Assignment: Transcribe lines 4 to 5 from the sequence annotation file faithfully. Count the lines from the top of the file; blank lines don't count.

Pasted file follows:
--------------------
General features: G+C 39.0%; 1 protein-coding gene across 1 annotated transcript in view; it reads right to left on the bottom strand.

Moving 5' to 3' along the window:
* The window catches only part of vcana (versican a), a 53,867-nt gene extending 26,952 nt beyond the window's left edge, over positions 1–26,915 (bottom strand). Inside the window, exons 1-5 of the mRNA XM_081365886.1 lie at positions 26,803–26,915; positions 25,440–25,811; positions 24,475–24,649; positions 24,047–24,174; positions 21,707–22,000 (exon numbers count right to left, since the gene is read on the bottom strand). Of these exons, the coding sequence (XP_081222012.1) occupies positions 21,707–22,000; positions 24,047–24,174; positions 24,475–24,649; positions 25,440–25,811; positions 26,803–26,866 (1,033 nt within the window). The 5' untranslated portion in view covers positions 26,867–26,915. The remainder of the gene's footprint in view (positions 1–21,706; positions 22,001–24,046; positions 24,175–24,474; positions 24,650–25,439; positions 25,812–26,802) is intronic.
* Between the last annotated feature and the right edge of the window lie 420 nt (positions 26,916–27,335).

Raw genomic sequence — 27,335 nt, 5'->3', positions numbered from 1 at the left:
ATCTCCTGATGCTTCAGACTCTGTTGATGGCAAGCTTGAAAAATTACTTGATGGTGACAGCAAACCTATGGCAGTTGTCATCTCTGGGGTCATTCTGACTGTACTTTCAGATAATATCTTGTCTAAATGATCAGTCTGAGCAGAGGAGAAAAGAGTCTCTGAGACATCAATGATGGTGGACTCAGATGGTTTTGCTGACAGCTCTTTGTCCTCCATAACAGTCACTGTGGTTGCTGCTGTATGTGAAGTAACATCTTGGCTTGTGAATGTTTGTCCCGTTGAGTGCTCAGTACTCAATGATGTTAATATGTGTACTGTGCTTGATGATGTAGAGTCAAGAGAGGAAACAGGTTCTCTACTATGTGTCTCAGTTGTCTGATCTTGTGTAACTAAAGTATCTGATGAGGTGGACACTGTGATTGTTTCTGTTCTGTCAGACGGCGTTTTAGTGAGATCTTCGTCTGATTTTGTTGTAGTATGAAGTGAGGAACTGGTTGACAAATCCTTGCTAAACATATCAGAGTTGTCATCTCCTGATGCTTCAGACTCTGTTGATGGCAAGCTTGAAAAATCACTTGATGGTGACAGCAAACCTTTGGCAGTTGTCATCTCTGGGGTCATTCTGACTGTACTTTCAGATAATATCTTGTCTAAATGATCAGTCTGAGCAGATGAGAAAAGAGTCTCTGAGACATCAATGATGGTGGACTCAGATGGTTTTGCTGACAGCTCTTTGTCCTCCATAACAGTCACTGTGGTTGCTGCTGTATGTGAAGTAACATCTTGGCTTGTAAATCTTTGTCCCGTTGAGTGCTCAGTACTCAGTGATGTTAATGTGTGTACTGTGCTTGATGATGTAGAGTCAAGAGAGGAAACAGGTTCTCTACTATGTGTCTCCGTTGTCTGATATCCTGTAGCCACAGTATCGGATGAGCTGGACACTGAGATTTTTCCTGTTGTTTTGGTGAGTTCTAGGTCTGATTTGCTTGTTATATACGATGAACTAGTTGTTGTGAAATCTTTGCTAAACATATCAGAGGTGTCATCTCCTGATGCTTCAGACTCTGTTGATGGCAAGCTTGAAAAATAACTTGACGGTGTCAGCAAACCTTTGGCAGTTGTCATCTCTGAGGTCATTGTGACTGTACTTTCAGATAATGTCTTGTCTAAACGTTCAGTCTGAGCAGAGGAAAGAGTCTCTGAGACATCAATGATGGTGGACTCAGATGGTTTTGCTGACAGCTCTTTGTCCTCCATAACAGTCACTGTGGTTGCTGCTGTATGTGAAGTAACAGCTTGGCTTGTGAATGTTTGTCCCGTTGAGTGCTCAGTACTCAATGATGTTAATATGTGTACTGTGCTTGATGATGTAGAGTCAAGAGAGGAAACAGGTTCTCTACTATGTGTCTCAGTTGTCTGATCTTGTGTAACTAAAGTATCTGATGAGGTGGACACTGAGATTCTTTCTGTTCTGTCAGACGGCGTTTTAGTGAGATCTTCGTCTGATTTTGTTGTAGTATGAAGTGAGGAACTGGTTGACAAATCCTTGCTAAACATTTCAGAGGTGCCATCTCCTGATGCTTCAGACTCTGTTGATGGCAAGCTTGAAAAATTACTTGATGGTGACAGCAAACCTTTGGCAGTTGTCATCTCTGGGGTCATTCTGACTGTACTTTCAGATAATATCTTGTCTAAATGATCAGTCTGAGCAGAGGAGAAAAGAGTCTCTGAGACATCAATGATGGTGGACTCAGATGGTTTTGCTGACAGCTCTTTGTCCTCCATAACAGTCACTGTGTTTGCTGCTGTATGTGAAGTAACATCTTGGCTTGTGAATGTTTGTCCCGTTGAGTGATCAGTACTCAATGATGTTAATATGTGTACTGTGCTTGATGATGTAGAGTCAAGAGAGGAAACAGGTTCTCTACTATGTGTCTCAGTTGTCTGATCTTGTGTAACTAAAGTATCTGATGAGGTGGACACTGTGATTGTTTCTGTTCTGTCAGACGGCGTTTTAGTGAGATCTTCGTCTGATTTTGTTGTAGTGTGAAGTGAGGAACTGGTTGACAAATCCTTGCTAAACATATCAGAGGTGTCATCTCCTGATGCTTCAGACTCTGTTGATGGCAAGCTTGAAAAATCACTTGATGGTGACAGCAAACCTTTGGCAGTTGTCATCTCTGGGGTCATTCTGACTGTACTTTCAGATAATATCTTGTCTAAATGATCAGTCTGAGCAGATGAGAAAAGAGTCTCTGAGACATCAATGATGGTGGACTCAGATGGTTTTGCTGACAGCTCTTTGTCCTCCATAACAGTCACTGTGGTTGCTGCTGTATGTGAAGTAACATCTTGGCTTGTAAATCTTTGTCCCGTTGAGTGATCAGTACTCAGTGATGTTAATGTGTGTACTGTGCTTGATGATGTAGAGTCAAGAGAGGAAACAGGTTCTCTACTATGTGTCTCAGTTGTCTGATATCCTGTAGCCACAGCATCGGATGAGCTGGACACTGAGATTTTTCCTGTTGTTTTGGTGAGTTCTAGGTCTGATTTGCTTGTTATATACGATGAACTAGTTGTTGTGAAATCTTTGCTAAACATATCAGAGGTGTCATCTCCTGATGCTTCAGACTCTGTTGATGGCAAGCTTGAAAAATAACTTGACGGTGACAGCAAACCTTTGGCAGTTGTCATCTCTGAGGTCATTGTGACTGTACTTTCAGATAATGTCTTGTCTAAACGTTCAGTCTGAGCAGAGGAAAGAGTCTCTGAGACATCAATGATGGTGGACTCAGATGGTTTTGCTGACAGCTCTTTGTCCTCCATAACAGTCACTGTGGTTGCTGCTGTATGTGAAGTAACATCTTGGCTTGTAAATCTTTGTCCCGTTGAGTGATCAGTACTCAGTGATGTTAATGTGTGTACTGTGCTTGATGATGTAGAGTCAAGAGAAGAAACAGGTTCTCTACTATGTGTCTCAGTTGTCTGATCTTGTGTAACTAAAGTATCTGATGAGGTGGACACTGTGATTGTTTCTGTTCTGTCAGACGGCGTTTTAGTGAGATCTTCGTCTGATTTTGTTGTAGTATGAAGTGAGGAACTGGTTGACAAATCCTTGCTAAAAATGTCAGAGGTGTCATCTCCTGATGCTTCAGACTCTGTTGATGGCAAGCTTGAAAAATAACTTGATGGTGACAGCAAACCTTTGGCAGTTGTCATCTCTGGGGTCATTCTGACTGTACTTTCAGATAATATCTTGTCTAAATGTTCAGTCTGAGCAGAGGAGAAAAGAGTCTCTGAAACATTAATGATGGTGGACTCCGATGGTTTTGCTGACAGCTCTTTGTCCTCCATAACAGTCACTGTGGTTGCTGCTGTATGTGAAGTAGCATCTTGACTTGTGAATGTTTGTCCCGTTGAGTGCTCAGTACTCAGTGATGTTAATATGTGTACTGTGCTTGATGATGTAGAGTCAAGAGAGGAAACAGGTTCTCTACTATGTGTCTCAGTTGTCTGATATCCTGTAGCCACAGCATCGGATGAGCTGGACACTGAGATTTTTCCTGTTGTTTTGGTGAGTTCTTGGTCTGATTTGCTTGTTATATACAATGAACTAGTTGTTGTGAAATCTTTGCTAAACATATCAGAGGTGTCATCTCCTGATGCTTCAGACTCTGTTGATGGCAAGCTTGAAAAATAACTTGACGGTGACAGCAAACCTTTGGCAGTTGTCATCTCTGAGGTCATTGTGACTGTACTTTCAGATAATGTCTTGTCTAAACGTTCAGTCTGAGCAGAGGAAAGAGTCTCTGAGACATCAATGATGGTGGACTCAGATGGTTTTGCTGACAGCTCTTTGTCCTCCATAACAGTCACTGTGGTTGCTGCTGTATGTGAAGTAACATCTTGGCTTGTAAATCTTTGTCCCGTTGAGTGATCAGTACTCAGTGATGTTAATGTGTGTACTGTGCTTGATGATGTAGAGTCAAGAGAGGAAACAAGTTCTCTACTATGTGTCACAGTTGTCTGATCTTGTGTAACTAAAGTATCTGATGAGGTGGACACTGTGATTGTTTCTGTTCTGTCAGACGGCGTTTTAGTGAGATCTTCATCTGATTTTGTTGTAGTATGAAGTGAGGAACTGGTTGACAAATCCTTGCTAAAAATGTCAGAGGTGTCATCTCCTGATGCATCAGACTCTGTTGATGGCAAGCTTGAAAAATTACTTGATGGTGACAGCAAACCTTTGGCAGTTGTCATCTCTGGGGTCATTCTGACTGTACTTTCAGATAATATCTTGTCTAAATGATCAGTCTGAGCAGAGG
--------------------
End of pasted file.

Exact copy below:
* Between the last annotated feature and the right edge of the window lie 420 nt (positions 26,916–27,335).

Raw genomic sequence — 27,335 nt, 5'->3', positions numbered from 1 at the left: